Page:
Another place to seek inspiration, or confirm how not to do things, is to take a look at some of the MOOCs, Massive Open Online Courses, that are free to enrol on. MOOCs are available across the whole range of higher education disciplines so you should be able to find something that relates to your own teaching area. It’s also worth looking at MOOCs that are outside our discipline as you might find ideas and approaches that aren’t common in your own domain but with a bit of tweaking could work well and make a useful addition to your module. To explore some MOOCs check out the following:
For a MOOC with a difference check out CLMOOC – an open, collaborative, knowledge-building, learning and sharing experience,with a slightly more creative approach to designing and supporting online learning.
As you take a look at these various examples it’s also worth reflecting on how you learn and your own wider experience of using online learning and technology. What have been the good experiences, what made them good, is there anything in these experiences that you can take and apply to your module? Are there also things you’ve not liked, why haven’t you liked them? As you think about your own personal learning consider the different aspects of your learning, knowledge, skills and professionalism. Are there different learning theories and philosophies that can come into play and help to shape the design of the learning in these domains? Can technology also play a role to facilitate some of that learning online to complement what you do in face to face teaching and help your students develop as more self-directed learners?
Share your thoughts with us in the comments.
One of the criticisms levelled at the use of technology in education is that its adoption and application haven’t always been informed by scholarly evidence. There’s also a view that the technology is acting as the agent of change rather than the teacher. With this in mind one of the objectives of Learning X is to signpost some of the educational literature. To help with this we’ve created a Learning X group on Mendeley to share some of the research that we refer to and other publications that we think might be of interest and help to inform practice. You can join the group and add to the collection that’s that there.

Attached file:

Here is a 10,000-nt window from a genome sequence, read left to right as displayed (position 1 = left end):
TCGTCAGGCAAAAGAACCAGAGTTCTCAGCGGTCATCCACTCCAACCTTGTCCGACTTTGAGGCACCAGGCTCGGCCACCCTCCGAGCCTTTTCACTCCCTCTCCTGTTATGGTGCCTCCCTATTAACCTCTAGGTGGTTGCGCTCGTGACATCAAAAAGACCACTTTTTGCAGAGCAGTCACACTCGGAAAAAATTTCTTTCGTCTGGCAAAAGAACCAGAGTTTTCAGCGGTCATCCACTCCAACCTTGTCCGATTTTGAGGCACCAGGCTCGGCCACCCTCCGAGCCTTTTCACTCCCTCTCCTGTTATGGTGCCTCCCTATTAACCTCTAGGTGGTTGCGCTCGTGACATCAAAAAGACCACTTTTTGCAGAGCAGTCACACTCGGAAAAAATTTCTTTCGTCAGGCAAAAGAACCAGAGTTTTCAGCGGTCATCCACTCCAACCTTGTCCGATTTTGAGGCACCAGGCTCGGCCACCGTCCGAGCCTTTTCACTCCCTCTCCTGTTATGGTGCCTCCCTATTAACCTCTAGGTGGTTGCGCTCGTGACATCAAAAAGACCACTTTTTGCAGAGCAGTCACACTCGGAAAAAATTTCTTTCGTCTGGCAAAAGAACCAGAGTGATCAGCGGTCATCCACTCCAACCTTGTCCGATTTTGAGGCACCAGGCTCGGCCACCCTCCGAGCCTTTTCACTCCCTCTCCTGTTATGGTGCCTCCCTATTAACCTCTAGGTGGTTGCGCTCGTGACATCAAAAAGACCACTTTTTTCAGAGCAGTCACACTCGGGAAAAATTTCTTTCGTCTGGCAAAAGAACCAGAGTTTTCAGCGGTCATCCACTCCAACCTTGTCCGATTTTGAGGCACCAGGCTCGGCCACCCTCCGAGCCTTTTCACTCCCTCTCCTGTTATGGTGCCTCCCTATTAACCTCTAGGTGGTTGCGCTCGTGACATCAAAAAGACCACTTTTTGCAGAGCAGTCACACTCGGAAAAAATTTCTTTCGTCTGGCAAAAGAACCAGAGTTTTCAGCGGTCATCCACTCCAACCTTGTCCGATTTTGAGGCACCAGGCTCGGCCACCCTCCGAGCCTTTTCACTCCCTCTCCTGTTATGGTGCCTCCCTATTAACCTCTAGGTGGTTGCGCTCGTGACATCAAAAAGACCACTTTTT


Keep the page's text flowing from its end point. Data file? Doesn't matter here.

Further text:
A couple of papers to check out are:
- Power, J. and Kannara, V., 2016. Best-practice model for technology enhanced learning in the creative arts. Research in Learning Technology, 24(1), p.30231
- Shelton, C., 2014. “Virtually mandatory”: A survey of how discipline and institutional commitment shape university lecturers’ perceptions of technology. British Journal of Educational Technology, 45(4), pp.748-759..
Follow and join Learning X on Mendeley to explore and contribute to the collection.
Today’s link is to Jane Hart’s top 200 tools for learning. For the past 10 years Jane has been collating a list of the top 100 tools used in learning based on the votes of learning professionals involved in academia and learning and training more broadly. You can explore the current top tools and read how other learning professionals use them. If you delve deeper into the site you can see how these tools have moved up and down the list over the years. What’s interesting is how many of these tools are used by educators to support their own personal learning and their role as a teacher/trainer, they don’t just use the tools with their students. You’ll notice that Jane is also polling for the 2017 top tools so you can also submit your own personal top 10 learning tools. The slideshare below walks you through the 2016 top 200 tools for learning and you can also check out the best of breed across different categories of tools in 2016 on the website. If you’re interested in some of these tools and need any support to look at them further do be in touch.